Umask and file permission question
agt10 at columbia.edu
Sat Aug 31 00:58:01 PDT 2002
Where I work, we have a massively multiuser Solaris system (did you
know that some programs don't like uids > 65535?). /etc/profile sets
umask to 077, and the default home directory mode is 0700.
This works well for the majority of our users who don't understand things
like chmod, because by default nobody else can read their files. Those of
us who do group work set our umask to 027 manually and work in a shared
tree which has mode 0770.
You could also use 007 for group work. But it seems safer in my opinion
to use a version control system where checking out a file causes you to
own it and use umask 027. That way, only one person can write to a file
at a time, which should be the default behavior in the majority of cases.
Most install scripts will set the permissions properly on their own, and
anyone who is installing software should know enough to check on that.
I'm not sure how we handle root users, but my personal belief is that root
should have the most paranoid default behavior that is sensible (in this
case, 077). It's much easier to fix mistakes that arise through direct
action than mistakes that arise through default behavior, and with root
you simply don't want to take chances.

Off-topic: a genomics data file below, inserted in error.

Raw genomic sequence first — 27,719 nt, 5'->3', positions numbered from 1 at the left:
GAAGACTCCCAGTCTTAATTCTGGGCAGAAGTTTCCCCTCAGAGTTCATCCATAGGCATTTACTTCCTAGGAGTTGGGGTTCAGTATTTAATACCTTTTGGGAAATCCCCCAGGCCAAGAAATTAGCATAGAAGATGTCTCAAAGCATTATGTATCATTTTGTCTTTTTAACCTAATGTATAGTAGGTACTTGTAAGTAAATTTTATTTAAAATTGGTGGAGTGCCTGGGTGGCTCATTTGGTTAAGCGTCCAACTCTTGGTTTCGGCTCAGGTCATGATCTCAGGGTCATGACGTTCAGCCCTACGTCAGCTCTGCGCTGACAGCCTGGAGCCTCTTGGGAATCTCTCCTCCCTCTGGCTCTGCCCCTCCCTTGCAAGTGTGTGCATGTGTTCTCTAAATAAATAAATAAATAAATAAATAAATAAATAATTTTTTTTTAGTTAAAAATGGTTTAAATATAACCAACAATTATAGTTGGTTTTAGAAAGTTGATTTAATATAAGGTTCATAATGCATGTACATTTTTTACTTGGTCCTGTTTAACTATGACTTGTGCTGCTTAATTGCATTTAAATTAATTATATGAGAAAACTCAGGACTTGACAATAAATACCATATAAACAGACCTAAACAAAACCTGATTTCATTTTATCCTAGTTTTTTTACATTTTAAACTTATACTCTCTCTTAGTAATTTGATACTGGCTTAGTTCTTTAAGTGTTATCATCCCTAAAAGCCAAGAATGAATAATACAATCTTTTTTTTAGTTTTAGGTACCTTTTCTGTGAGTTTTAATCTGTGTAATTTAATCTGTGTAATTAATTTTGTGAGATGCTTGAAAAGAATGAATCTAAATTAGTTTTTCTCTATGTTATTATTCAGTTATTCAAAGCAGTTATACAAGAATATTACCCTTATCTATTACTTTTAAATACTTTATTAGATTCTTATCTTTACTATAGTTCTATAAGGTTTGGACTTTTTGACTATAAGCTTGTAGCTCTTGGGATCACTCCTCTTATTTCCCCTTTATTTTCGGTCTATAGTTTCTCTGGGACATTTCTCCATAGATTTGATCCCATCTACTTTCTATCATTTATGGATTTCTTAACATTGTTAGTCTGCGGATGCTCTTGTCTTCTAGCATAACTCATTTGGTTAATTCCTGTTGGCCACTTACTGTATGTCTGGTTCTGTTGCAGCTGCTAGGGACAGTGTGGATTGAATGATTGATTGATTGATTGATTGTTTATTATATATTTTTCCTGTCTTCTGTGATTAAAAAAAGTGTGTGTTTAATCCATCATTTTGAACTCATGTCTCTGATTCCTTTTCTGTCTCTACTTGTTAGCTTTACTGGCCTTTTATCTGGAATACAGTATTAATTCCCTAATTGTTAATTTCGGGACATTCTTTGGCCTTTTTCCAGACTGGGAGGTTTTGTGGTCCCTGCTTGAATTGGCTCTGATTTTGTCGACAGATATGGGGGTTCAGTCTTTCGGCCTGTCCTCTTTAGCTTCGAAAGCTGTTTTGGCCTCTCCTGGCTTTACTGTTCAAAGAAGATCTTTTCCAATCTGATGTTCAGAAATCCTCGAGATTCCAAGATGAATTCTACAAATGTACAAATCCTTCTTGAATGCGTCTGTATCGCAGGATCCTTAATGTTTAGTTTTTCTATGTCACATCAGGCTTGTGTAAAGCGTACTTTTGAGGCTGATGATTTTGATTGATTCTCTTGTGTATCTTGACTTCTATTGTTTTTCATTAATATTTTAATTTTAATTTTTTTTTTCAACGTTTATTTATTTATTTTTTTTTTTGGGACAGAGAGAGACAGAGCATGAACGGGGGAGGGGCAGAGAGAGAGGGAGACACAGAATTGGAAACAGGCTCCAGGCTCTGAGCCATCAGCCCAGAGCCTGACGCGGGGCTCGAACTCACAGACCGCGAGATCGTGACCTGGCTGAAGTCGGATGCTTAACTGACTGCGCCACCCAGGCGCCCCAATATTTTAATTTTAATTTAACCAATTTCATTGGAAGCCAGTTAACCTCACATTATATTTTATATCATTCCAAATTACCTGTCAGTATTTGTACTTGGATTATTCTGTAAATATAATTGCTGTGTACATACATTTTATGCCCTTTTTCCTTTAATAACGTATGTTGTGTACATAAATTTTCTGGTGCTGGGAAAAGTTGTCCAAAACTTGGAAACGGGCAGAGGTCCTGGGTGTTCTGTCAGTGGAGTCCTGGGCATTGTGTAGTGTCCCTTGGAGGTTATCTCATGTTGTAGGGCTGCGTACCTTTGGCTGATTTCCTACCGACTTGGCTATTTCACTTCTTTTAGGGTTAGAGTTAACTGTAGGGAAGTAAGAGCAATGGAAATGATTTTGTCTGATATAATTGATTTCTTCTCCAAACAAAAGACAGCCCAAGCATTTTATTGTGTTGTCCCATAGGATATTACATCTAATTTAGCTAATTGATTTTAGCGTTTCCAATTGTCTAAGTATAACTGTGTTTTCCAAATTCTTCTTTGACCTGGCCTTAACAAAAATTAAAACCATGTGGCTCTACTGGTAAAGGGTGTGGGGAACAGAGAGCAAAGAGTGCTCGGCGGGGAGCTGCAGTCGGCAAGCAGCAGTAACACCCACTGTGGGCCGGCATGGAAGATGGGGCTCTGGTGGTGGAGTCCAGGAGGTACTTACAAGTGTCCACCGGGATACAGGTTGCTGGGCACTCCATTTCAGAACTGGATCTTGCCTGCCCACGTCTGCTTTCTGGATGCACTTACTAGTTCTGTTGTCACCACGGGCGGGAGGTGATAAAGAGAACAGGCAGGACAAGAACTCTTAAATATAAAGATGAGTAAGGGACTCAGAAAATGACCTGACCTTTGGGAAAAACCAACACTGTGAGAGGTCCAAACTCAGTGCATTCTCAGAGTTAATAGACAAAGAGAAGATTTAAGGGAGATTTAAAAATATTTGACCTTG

So I would say that a default umask of 077 is not only sane but prudent.
And someone tell me if I went drastically wrong somewhere, because it is 4
On Sat, 31 Aug 2002, Archaic wrote:
> How (in)sane would it be to set umask to 077 in the /etc/profile or
> .bash_profile? The only things I can think of would be when you install
> stuff or have an explicit need to share files between users. As far as
> installing, I can just make /etc/profile only set umask for non-root
> users. Sharing is where it gets more complicated. I'm thinking maybe set
> umask to 007 instead, and make a separate share folder while at the same
> time chmodding 0700 all home directories. I currently don't have a need
> to share files between users except what is on the samba server and it
> handles permissions quite nicely. So aside from samba, just looking at
> one machine with multiple users, is anything I've suggested sounding
> reasonable or should I just check myself in to the local asylum? :)
> Morality is always the product of terror; its chains and
> strait-waistcoats are fashioned by those who dare not trust others,
> because they dare not trust themselves, to walk in liberty.
> - Aldous Huxley
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agt10 at columbia.edu
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